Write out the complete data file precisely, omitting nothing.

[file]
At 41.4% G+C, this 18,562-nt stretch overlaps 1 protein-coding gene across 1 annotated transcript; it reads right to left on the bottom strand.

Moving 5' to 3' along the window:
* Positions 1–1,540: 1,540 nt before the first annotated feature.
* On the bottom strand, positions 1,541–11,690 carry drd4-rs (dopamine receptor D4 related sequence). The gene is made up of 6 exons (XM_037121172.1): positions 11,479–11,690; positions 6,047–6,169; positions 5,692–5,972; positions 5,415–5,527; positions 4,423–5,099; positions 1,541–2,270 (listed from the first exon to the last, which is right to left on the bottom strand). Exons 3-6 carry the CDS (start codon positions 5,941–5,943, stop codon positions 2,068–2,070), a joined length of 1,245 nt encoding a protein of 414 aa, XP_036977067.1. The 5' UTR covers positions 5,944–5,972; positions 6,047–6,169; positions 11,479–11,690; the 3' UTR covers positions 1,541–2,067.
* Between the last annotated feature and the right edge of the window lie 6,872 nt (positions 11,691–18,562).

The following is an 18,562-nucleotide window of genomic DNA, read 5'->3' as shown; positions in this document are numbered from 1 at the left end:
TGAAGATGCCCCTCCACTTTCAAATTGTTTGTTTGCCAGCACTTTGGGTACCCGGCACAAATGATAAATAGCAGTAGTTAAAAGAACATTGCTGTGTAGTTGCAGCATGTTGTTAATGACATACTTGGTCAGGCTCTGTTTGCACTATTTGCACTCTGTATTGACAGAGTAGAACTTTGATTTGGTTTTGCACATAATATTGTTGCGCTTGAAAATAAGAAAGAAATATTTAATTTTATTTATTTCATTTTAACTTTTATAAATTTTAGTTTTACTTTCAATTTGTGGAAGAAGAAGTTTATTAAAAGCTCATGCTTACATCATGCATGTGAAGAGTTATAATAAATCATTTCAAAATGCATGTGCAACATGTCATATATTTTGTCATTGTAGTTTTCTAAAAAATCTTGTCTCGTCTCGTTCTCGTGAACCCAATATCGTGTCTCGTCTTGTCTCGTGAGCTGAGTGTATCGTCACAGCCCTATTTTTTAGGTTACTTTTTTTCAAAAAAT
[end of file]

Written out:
At 41.4% G+C, this 18,562-nt stretch overlaps 1 protein-coding gene across 1 annotated transcript; it reads right to left on the bottom strand.

Moving 5' to 3' along the window:
* Positions 1–1,540: 1,540 nt before the first annotated feature.
* On the bottom strand, positions 1,541–11,690 carry drd4-rs (dopamine receptor D4 related sequence). The gene is made up of 6 exons (XM_037121172.1): positions 11,479–11,690; positions 6,047–6,169; positions 5,692–5,972; positions 5,415–5,527; positions 4,423–5,099; positions 1,541–2,270 (listed from the first exon to the last, which is right to left on the bottom strand). Exons 3-6 carry the CDS (start codon positions 5,941–5,943, stop codon positions 2,068–2,070), a joined length of 1,245 nt encoding a protein of 414 aa, XP_036977067.1. The 5' UTR covers positions 5,944–5,972; positions 6,047–6,169; positions 11,479–11,690; the 3' UTR covers positions 1,541–2,067.
* Between the last annotated feature and the right edge of the window lie 6,872 nt (positions 11,691–18,562).

The following is an 18,562-nucleotide window of genomic DNA, read 5'->3' as shown; positions in this document are numbered from 1 at the left end:
TGAAGATGCCCCTCCACTTTCAAATTGTTTGTTTGCCAGCACTTTGGGTACCCGGCACAAATGATAAATAGCAGTAGTTAAAAGAACATTGCTGTGTAGTTGCAGCATGTTGTTAATGACATACTTGGTCAGGCTCTGTTTGCACTATTTGCACTCTGTATTGACAGAGTAGAACTTTGATTTGGTTTTGCACATAATATTGTTGCGCTTGAAAATAAGAAAGAAATATTTAATTTTATTTATTTCATTTTAACTTTTATAAATTTTAGTTTTACTTTCAATTTGTGGAAGAAGAAGTTTATTAAAAGCTCATGCTTACATCATGCATGTGAAGAGTTATAATAAATCATTTCAAAATGCATGTGCAACATGTCATATATTTTGTCATTGTAGTTTTCTAAAAAATCTTGTCTCGTCTCGTTCTCGTGAACCCAATATCGTGTCTCGTCTTGTCTCGTGAGCTGAGTGTATCGTCACAGCCCTATTTTTTAGGTTACTTTTTTTCAAAAAAT